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James Tobin: An Ultimatum Backfires


In Business This Week: HEADLINER

James Tobin: An Ultimatum Backfires

It was a classic boardroom standoff. On Dec. 11, say sources close to Biogen, CEO James Tobin presented directors with an ultimatum: Let him run the company without interference from Chairman James Vincent or he'd walk. On Dec. 22, the board returned its verdict: Au revoir.

Tobin couldn't be reached for comment. Vincent, who stepped down as CEO last year, confirms the timing of the meetings but says he agreed with Tobin not to discuss the reasons for his departure beyond saying they are "personal." Vincent also says that as chairman, he was doing what Tobin wanted. That's not how everyone sees it. Tobin, the former president of Baxter, left because "he didn't need the chairman looking over his shoulder," says Cowen analyst David Stone.

The fracas is unlikely to disrupt operations. The Cambridge (Mass.) company sells the top multiple sclerosis drug, Avonex, and its stock is up 120% this year. That makes Tobin a hot job prosPect. Already, Boston Scientific--four times larger than Biogen--is sniffing around. "We're eager to talk to him," says CFO Larry Best.EDITED BY KELLEY HOLLANDReturn to top

The Latest Worry: Daredevil CEOs

INVESTORS ADORE GUTSY CEOs who take big chances in business. But what about when they risk their necks on their own time? That's what Oracle's Larry Ellison did on Dec. 29 when he sailed during a storm that took the lives of at least four sailors. Days earlier, Virgin Group Chairman Richard Branson's attempt to circle the globe in a hotair balloon ended when his craft came down in the Pacific. Hewitt Associates consultant James Reda thinks boards should require CEOs to mellow out. "In the past, the concern has been over reckless behavior like alcoholism, but this is new," he says. "It seems to be out of control." But Sarah Teslik, executive director of the Council of Institutional Investors, says the quest for challenge is the right attitude for CEOs. "If they'll risk their lives hopscotching, I'll bet on the stock."EDITED BY KELLEY HOLLANDReturn to top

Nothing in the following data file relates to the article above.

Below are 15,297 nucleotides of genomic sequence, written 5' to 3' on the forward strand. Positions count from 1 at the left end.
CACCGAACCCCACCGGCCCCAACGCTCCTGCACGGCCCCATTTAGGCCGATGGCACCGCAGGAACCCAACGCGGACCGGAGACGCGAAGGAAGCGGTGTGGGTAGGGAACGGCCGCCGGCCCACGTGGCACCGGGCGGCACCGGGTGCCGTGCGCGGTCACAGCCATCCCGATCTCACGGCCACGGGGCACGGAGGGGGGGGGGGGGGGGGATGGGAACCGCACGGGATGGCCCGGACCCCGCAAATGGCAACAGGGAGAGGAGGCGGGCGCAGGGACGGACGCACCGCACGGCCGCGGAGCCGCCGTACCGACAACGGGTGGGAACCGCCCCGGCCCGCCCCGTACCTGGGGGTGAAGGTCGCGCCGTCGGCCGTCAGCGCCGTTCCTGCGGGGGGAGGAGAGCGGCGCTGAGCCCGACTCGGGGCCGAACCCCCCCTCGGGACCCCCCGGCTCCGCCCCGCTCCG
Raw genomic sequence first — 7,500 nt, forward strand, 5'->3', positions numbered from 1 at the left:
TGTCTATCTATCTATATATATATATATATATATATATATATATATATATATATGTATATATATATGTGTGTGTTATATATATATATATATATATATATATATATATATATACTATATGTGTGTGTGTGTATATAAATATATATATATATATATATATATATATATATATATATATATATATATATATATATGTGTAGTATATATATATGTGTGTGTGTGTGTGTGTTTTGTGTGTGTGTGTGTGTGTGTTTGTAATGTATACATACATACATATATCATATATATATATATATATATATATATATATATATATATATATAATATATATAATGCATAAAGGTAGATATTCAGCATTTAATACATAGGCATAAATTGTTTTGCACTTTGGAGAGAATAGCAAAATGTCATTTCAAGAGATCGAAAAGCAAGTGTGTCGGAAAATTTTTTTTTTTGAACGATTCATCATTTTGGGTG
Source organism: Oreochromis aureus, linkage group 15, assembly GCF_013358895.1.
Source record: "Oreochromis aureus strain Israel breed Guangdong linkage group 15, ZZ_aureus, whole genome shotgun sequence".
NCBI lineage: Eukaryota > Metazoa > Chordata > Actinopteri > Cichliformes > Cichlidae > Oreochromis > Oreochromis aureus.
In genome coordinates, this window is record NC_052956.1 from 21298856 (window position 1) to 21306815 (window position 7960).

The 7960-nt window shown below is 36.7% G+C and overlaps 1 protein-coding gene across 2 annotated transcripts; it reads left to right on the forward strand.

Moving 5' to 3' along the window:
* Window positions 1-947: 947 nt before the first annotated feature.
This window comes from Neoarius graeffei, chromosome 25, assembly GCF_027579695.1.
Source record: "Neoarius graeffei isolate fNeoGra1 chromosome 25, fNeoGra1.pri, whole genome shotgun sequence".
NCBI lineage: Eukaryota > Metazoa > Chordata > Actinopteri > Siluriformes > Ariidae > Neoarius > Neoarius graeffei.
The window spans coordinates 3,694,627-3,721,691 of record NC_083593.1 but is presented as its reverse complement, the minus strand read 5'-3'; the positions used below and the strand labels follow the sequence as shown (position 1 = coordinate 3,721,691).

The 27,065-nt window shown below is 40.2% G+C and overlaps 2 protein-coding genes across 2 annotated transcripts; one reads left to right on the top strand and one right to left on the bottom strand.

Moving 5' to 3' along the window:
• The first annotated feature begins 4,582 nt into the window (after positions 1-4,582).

A Bright-Eyed and Bushy-Tailed Drug

THE NEWS HAS CEPHALON'S INVESTORS PERKING RIGHT UP. On Dec. 28, the West Chester (Pa.) drugmaker announced that the FDA had approved Provigil, its drug for narcolepsy, a disease that causes a sudden, overwhelming desire for sleep. That sent Cephalon stock up 12%. Provigil helps narcoleptics stay awake and may have fewer side effects than amphetamines. But drug industry watchers say that like Viagra, Provigil may wind up being prescribed for people who just want to feel better--and such uses have not been studied or approved yet.EDITED BY KELLEY HOLLANDReturn to top

California's Beer Blast

A BATTLE IS BREWING OVER SPORTS promotion that has the liquor industry fearing a crackdown like the one on tobacco. California's Alcoholic Beverage Control Dept. had obtained a court order stopping a Miller Brewing Super Bowl sweepstakes offering tickets to the game and other prizes on the grounds that it unduly pushed drinking. An appellate judge on Dec. 16 ruled the order was improper on procedural grounds. Undaunted, California will push ahead with a rule to ban all such sweepstakes.EDITED BY KELLEY HOLLANDReturn to top


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